WTO seeks agreement on fisheries deal in tough Abu Dhabi talks

The anti-subsidies fisheries agreement is important to the 260 million people globally who depend on oceans for their livelihood

Ngozi Okonjo-Iweala, director general of the World Trade Organisation, addresses delegates during a session on fisheries subsidies at the 13th WTO Ministerial Conference in Abu Dhabi. AFP
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Trade ministers from around the globe have been engaged in tough talks at the World Trade Organisation's 13th Ministerial Conference in Abu Dhabi, where negotiations on a key fisheries subsidies deal will be a major focus.

“They just started … we have to be cautiously optimistic because we have to push things forward,” Dr Thani Al Zeyoudi, Minister of State for Foreign Trade and the conference chairman, told The National on Tuesday, hours after the discussions began.

Ngozi Okonjo-Iweala, director general of the WTO, said the talks are still in early stages and it would be “very presumptuous to judge” their progress after a couple of hours. However, she is “cautiously optimistic”, she told a press briefing.

About 70 WTO member countries have accepted the anti-subsidies fisheries agreement reached in 2022 at the 12th Ministerial conference, with 40 more members required to reach the two-thirds approval needed for it to come into force.

On Monday, eight countries presented their instruments of acceptance at the MC13 conference: Saudi Arabia, Turkey, Rwanda, Brunei, Chad, Malaysia, Norway and Togo.

“MC13 is driving towards ratifications.” Ms Okonjo-Iweala said on Monday. “We will now have 40 members to go so the countdown towards entry into force can now start in earnest.”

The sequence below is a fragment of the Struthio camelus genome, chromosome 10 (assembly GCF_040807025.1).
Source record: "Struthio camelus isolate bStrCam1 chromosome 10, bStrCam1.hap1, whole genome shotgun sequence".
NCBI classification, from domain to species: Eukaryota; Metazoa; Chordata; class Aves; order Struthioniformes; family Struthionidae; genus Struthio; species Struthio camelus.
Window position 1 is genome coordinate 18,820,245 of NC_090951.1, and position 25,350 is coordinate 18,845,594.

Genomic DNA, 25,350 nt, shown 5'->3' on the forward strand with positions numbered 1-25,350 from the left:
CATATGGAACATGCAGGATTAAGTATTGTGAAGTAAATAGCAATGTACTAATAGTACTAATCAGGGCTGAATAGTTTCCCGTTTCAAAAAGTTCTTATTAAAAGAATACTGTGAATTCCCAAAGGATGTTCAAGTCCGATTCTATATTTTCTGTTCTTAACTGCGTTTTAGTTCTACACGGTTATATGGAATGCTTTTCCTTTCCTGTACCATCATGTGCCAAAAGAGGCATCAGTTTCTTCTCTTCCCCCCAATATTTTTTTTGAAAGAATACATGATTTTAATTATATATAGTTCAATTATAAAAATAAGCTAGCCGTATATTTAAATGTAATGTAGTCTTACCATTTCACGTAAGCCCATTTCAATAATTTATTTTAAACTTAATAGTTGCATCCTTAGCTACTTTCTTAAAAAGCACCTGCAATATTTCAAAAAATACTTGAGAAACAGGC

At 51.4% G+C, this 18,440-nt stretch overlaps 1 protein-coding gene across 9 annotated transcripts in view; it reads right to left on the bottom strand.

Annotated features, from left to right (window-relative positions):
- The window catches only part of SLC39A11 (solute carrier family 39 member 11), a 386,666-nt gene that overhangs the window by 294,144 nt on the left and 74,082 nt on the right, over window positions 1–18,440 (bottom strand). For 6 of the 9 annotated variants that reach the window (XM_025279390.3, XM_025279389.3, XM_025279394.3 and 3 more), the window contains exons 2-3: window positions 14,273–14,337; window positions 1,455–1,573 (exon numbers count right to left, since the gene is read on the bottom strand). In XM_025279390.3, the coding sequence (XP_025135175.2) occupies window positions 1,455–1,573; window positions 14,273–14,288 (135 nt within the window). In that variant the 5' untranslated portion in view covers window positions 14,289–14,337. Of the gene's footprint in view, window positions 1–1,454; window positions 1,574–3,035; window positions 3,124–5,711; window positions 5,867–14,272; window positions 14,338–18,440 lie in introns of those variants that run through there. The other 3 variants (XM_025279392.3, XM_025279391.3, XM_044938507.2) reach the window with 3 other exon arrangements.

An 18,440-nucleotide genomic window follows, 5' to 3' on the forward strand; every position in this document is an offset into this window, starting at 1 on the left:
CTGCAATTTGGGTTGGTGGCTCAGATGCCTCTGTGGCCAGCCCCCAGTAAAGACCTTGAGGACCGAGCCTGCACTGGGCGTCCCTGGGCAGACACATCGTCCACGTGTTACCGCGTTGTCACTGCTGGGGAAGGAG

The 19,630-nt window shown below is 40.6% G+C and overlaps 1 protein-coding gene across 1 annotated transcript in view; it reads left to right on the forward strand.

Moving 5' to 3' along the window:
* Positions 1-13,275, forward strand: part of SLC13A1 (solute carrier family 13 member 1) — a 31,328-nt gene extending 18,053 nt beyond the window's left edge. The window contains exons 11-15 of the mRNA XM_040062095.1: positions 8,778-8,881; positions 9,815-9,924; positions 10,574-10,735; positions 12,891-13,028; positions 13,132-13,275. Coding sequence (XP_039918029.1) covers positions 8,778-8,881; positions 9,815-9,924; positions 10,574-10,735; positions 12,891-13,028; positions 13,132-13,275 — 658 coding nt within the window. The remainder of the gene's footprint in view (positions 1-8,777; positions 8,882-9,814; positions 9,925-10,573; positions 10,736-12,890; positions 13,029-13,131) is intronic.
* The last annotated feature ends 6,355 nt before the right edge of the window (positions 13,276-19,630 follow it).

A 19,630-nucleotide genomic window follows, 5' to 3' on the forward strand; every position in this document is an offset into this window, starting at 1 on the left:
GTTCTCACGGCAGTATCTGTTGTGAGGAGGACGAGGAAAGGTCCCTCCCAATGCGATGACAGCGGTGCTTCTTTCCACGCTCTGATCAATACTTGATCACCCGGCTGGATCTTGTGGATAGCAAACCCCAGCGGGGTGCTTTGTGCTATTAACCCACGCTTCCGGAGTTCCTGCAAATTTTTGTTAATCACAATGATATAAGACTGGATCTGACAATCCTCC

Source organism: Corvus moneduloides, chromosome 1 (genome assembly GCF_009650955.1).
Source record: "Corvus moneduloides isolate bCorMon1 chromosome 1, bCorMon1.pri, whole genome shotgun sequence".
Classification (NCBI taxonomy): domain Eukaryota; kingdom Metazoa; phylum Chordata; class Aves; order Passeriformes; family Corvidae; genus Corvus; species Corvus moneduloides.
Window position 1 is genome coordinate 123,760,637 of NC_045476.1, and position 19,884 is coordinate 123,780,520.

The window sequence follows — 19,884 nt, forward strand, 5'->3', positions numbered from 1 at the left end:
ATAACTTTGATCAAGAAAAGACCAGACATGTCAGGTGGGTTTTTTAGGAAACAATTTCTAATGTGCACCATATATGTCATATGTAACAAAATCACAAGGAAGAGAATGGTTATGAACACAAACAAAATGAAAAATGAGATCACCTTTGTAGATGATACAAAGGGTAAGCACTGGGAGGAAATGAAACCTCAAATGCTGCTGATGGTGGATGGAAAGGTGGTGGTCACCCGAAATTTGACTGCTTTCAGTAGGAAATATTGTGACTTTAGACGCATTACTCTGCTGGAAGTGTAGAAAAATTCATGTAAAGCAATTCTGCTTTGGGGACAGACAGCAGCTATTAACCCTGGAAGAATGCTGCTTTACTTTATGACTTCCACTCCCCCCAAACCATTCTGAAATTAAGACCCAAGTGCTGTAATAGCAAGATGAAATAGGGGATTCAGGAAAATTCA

“Those members yet to ratify, I have a list of you. You know who you are. I hope you can work fast … When we succeed, it will be the fastest entry into force of any WTO agreement and I know we will.”

Differing perspectives

The closed-session talks are taking place on the second day of the WTO's ministerial conference in the UAE capital this week.

Working to curb fisheries subsidies is high on the MC13 agenda.

The agreement adopted at MC12 in Geneva prohibits government support for illegal, unreported and unregulated, fishing, fishing of overfished stocks and fishing on the unregulated high seas.

This year's delegates have two tasks. Firstly, this agreement must enter into force.

Secondly, they will address a second wave of fisheries negotiations targeting subsidies contributing to overcapacity and overfishing, along with corresponding provisions for special and differential treatment to address the needs of developing and least-developed country members.

WTO countries' ministers looks to future in Abu Dhabi

WTO countries' ministers looks to future in Abu Dhabi

“After 20 years of negotiations, an agreement on limiting fisheries subsidies was reached in Geneva at MC12,” Dr Al Zeyoudi said before the start of MC13. “In Abu Dhabi, there is an opportunity to build on that momentous progress by expanding the scope and ambition of that agreement to include some of the subsidies that may be most impacting fragile and depleted fish stocks.

“We are encouraged by the energy and engagement we have seen from members in the run-up to MC13 on fisheries, and believe the groundwork is there for a positive outcome.”